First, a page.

Just when he needed it most, Craig Robinson's favorite postgame tonic could not help.
"I usually get over (Saturday losses) by the time Saturday Night Live goes off," the Oregon State coach said. "But the game didn't end until Saturday Night Live started, so it took me a little bit longer."
"The game," of course, was no ordinary game: Stanford 103, Oregon State 101 in quadruple overtime Saturday in Corvallis, a battle of endurance and will that Stanford coach Johnny Dawkins called "historic."
There were enough emotions and calories burned, in fact, to create emotional and physical hangovers this week for both teams.
Just consider what happened to California after Arizona beat it in three overtimes Feb. 5 last season. The Bears, already short-handed, had five days to recover but still lost three straight afterward.
"I don't think there's any question that there was a little bit of carryover," Cal coach Mike Montgomery said. "We played (three) kids for 50-plus minutes."
Here's a closer look at the four teams involved that have handled the marathon games:
• Arizona: The Wildcats received the perfect gift after their win at Cal - a full week off before facing ASU, the worst team in the conference last season.
They also had plenty of depth and had played only star forward Derrick Williams for 33 minutes at Cal because of foul trouble. Not surprisingly, Arizona won its next three games and the triple-OT game became part of a season-high eight-game winning streak.
But UA coach Sean Miller said the Wildcats aren't getting a break this time, even with Oregon State having played 60 minutes Saturday. That's because Arizona played at USC on Sunday, then took Monday off because of fatigue - giving it just two full days to prepare for OSU.
"I don't know a conference in the country that has a team leave on a Wednesday and get back at 12 midnight on Sunday," Miller said of the Los Angeles swing. "Every team in our conference has a segment of the season that's like that, but it puts a lot of pressure on our team. That Thursday-Sunday (combination), if you're the road team in particular, is the biggest disadvantage our conference can offer."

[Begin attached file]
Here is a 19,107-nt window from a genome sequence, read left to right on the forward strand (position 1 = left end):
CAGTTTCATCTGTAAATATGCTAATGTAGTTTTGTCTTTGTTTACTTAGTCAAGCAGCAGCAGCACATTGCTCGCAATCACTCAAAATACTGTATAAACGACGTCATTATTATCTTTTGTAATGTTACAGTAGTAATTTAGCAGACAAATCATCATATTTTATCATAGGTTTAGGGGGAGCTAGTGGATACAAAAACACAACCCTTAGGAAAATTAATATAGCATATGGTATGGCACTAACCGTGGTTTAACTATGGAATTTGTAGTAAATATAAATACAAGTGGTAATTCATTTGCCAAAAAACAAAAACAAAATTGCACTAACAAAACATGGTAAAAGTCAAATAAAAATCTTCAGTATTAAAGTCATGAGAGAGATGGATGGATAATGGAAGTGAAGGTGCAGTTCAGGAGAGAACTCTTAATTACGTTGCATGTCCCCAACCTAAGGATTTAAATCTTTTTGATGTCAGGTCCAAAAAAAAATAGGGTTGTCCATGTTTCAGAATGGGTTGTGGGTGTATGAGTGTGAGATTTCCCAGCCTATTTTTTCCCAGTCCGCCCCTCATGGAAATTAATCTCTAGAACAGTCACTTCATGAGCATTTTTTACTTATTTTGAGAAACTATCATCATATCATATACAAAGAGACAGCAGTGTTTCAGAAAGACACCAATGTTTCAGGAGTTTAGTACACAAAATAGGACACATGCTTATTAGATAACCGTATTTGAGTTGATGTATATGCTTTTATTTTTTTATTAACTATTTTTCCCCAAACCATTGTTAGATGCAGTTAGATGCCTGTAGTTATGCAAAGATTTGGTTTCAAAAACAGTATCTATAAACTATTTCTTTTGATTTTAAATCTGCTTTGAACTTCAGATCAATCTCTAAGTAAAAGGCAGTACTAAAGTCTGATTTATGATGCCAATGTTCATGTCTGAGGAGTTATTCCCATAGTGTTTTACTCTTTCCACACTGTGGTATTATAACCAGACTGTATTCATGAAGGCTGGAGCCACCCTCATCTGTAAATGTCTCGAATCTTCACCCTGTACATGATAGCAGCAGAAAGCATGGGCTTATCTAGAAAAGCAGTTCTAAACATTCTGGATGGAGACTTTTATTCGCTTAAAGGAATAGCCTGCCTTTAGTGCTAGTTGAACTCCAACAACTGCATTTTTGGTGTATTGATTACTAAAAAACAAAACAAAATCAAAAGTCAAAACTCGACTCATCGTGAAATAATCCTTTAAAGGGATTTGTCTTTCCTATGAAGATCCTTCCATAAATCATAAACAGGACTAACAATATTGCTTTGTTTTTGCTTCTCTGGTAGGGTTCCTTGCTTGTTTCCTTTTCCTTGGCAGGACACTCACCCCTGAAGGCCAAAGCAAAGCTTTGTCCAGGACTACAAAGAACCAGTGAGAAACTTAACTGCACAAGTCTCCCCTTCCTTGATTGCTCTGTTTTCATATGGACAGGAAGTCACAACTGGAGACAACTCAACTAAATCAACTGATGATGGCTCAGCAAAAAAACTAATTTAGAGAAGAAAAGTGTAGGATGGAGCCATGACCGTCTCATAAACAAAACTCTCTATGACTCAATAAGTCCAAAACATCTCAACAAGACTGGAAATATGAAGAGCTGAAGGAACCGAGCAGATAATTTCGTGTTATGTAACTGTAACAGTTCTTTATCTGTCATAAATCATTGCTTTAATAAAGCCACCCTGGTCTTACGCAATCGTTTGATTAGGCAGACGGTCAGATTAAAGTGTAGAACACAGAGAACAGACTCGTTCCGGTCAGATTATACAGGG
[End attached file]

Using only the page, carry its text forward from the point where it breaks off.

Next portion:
• Stanford: Dawkins used five players for 38 minutes or more Saturday, and he altered Monday's practice accordingly.
"We adjusted practice based on the minutes they had logged to make sure they got their legs back under them," Dawkins said, dismissing the notion that players are used to heavy minutes from travel-team ball as prep stars. "I think you have to guard against it. When you're in a game like that, it's kind of historical. I've been in basketball for 40 years and never been involved with a four-overtime game."
"You have got to learn from that experience, but you can't just treat it like it's another day. Because it made history."
The Cardinal has the luxury of traveling home to face undermanned Utah tonight, but Dawkins said he isn't sure if being home is necessarily a good thing.
"When you're at home, everyone is amazed about the game and wants to talk about the game and stay in that moment," Dawkins said. "We have to guard against that. We need to move on to our next moment."
• California: The Bears were shorthanded even before they faced Arizona, forcing Montgomery to play forward Harper Kamp all 55 minutes, while Allen Crabbe played 54 and Brandon Smith 53.
Markuri Sanders-Frison (27) and Jorge Gutierrez (40) would have played more, too, but they fouled out.
Then Cal went to Washington, never an easy place to play, and Crabbe, who would become the Pac-10's Freshman of the Year, suffered a concussion that kept him out of the next two games - at Washington State and against USC in Berkeley.
"It was kind of a little bit of a snowball effect right there," Montgomery said. "It did take something out of us to try to recover and then leave Wednesday (for Washington), but part of it was the opponent as well."
• Oregon State: The Beavers may face more mental obstacles than physical ones.
Unlike Cal, OSU had a full nine players going double-digit minutes and only had one (Jared Cunningham) playing more than 50 minutes. So, after a normally scheduled off day Sunday, they practiced normally on Monday.
"I'm sure guys got a little extra rest that day, getting their feet up and hitting the cold tub and things like that," Robinson said. "But nothing out of the ordinary."
However, the Beavers must wrestle with the fact that they were 10-2 in nonconference play, and are now 1-3 in the Pac-12 after losing a home game with 13 lead changes.
"It shakes your confidence a little bit," Montgomery said of the OSU-Stanford game. "Oregon State had some opportunities to win, and they felt like that they probably feel they let that one get away. You look at the body language in the fourth overtime, and it looked like, 'Geez, we kind of let this one get away.'"
But Montgomery said the Beavers would bounce back, and Robinson indicated he already has.
Just a little later than usual.
"After you take a look at the film and you see how many things you could have done differently, it actually gave me a little piece of mind," Robinson said. "We're playing better. We're competing.
"The sting from that game hits you harder because it was just a long, hard game and everybody's disappointed. But when you take a step back and look back at what happened, it was quite an event."
• Who: Oregon State at Arizona
• When: 6:30 p.m.
• TV; radio: Channel 58; 1290-AM, 107.5-FM, 990-AM (Spanish)